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February 12, 2018

Statement on the Trump Administration’s Proposal to Establish a New Development Finance Institution

Contact: Holly Shulman Center for Global DevelopmentHShulman@cgdev.org, (202) 674-8757

Washington – Today, the Trump administration included in its budget funding for a new Development Finance Institution (see page 129 here).

Below is a statement from Todd Moss, a senior fellow at the Center for Global Development, who has been a leading advocate for modernizing U.S. development finance over the past several years:

“Because of the changing global landscape, development finance – rather than aid – is the future. Many previously poor countries are richer today and are looking for partnerships with the United States to deliver jobs, roads, and electricity instead of just aid.

“That’s why it’s so important that the administration included a proposal in its budget to create a new development finance institution. Expanding our commitment to development finance promotes deep capital markets, our culture of entrepreneurship, and our belief in free markets while at the same time spurring economic growth in the developing world.

“The White House today has shown its willingness to build markets for American goods in fast-growing emerging markets, support private sector led growth in our strategic allies, and ensure that U.S. companies are competing in these markets with Chinese and European firms—all at less than zero cost to taxpayers. Now, it’s up to Congress to finish the job.”

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October 13, 2017

New Study: Social Attitudes Toward Gays and Lesbians Rapidly Changing in Developing World

Washington – Today, Center for Global Development Senior Fellow Charles Kenny and Researcher Dev Patel released a new study that finds that just as social attitudes toward gays and lesbians have changed rapidly in the developed world, these attitudes are also changing in the developing world. The study also suggests that the changes in social attitudes often follow and are caused by changes in government policy toward gays and lesbians.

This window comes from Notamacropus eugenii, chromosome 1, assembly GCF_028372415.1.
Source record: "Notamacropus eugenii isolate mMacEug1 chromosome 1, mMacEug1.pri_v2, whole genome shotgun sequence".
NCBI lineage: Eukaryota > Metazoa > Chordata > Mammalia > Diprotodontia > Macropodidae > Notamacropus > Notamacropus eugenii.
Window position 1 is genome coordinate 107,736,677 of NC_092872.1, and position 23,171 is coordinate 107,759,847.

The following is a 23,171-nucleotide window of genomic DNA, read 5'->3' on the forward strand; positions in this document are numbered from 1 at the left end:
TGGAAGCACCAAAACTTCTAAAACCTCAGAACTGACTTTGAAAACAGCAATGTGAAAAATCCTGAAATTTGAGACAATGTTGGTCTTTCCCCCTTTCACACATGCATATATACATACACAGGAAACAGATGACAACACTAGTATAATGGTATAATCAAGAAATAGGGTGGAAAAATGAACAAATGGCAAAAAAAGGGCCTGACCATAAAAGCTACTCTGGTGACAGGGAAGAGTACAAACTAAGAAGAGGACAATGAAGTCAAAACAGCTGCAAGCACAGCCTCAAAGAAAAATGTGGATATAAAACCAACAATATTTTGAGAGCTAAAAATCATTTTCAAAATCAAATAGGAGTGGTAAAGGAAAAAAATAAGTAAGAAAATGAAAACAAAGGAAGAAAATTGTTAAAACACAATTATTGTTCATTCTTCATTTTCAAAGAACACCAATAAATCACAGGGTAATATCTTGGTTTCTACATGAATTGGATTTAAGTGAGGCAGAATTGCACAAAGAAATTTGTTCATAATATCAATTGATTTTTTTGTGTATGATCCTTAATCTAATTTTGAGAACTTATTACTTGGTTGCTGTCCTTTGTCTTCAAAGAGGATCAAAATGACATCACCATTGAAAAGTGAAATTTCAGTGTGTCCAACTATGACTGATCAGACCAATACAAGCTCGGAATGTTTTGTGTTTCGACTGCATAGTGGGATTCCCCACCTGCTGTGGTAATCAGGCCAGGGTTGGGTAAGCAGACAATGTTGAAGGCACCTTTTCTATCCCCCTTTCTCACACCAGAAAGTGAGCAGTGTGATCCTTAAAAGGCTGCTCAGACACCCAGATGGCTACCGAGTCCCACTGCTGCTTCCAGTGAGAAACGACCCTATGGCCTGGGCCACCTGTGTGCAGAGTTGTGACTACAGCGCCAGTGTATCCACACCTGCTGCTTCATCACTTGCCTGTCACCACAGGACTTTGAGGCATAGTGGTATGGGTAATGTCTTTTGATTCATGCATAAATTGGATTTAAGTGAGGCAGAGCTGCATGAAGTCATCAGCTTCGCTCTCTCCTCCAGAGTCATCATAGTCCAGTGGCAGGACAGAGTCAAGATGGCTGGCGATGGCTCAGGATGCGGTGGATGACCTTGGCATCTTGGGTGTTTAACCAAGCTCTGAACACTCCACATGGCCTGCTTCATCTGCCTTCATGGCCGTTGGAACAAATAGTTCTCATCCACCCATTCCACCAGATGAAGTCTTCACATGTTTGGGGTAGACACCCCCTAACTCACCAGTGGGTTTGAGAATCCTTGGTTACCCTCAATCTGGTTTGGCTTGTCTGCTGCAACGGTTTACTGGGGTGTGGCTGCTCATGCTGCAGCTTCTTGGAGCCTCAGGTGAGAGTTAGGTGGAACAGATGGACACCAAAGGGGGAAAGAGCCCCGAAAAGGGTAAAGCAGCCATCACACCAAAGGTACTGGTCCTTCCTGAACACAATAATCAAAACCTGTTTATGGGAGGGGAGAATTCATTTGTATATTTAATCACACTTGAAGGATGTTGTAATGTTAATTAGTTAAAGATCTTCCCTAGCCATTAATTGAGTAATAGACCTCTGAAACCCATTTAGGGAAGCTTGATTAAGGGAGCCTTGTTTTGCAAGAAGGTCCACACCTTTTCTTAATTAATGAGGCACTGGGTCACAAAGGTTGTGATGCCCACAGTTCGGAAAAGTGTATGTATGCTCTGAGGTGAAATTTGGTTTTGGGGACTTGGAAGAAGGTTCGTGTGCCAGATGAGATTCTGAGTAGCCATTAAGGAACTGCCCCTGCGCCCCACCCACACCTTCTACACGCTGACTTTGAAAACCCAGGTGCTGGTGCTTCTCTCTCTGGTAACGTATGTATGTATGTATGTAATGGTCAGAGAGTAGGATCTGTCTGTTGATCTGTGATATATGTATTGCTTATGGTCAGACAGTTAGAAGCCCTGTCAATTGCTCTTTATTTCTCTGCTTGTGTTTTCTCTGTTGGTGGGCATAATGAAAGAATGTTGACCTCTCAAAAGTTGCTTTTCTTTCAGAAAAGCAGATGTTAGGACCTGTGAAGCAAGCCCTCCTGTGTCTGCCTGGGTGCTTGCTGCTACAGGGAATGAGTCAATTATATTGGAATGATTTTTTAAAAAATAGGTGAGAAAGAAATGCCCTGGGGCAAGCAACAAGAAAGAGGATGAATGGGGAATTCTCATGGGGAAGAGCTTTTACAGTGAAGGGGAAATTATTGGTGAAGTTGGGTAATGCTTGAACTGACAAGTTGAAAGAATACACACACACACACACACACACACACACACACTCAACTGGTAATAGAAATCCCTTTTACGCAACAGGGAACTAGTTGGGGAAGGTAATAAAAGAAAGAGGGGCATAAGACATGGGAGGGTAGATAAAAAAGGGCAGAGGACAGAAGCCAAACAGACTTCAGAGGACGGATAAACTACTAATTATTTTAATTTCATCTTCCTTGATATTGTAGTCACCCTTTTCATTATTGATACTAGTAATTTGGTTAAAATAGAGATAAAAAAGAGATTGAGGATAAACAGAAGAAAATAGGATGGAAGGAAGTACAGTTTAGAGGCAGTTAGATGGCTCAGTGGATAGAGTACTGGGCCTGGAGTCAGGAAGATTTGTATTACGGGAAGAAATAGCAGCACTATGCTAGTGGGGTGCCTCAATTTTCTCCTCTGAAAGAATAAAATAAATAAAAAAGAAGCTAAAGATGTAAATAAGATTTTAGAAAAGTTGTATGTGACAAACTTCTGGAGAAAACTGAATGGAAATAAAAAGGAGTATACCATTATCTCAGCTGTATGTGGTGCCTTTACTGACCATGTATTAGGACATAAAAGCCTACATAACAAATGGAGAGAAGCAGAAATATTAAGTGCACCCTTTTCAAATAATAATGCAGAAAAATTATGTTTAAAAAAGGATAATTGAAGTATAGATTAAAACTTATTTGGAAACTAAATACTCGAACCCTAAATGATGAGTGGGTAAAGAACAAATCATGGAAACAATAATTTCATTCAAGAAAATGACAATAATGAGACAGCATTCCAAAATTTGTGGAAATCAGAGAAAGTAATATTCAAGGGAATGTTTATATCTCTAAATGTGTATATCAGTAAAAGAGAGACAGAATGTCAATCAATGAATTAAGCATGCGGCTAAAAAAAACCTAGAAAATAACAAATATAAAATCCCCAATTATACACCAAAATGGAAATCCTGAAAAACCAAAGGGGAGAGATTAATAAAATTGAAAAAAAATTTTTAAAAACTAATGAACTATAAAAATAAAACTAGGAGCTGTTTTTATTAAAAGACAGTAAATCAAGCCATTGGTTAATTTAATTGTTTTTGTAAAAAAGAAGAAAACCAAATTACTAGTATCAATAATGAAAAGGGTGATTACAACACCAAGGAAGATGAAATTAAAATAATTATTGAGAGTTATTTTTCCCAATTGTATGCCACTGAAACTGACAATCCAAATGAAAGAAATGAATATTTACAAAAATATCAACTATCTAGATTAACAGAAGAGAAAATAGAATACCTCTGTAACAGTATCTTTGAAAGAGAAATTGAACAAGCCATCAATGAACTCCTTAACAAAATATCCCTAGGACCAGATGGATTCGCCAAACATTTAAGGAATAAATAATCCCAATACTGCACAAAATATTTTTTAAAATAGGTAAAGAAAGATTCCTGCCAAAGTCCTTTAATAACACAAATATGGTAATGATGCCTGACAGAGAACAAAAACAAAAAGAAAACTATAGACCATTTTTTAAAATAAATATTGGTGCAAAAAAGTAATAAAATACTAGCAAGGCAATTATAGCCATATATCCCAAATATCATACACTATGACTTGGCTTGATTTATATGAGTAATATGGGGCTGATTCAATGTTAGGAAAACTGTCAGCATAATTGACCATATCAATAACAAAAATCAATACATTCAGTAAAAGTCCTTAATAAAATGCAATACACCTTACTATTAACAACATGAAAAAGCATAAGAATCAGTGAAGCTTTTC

For Media Inquiries Holly Shulman Media Relations Consultant 202-416-4040 hshulman@cgdev.org

The study, “Norms and Reform: Legalizing Homosexuality Improves Attitudes” uses public opinion data on this issue from the Gallup World Poll and the World Values Survey and matches changes in attitudes over time with the timeline of laws concerning same-sex decriminalization. The study also includes data visualizations that show legal trends over time and geography.

Legality of homosexuality across the globe

“Improving rights for gays and lesbians is a critical human rights issue. In some countries, people are still imprisoned and even killed because of their sexual orientation. Even where it is not illegal, gays and lesbians face violence, discrimination, and social stigma,” said Charles Kenny. “But our research makes clear that in the developing world as a whole, both laws and attitudes are changing for the better. And legal change is not only a positive step in itself, it can also help shift attitudes.”

The study finds:

As of May 2017, there were 124 countries without any legal penalties for homosexuality, compared to 72 countries that criminalize same-sex sexual activity. In the last three decades the proportion of the world that report they do not want to live next to a gay or lesbian individual has dropped by about ten percentage points. International social norms influenced social norms in developing nations. For example, looking at Eastern European Block nations, eyeing admission into the European Union and the international community, attitudes changed quickly to match the EU consensus on gay and lesbian equality. When examining differing colonial origins of developing nations, former British colonies lag behind in legalizing homosexuality. 56% of countries where homosexuality is illegal are former British colonies, and 71% of former British colonies criminalize homosexuality. As law change so do social attitudes and norms. That means that those advocating for policy changes are playing an enormous role – changing not just laws but attitudes as well across the globe.

“A number of developing countries were decades ahead of the United States in legalizing homosexual sex and ensuring gay marriage rights, but they aren’t given much credit,” said Kenny. “While there are still disastrous human-rights violating policies in countries like Zimbabwe and Uganda that demand our attention, they are – thankfully – increasingly the exception.”

You can read the full study here. ##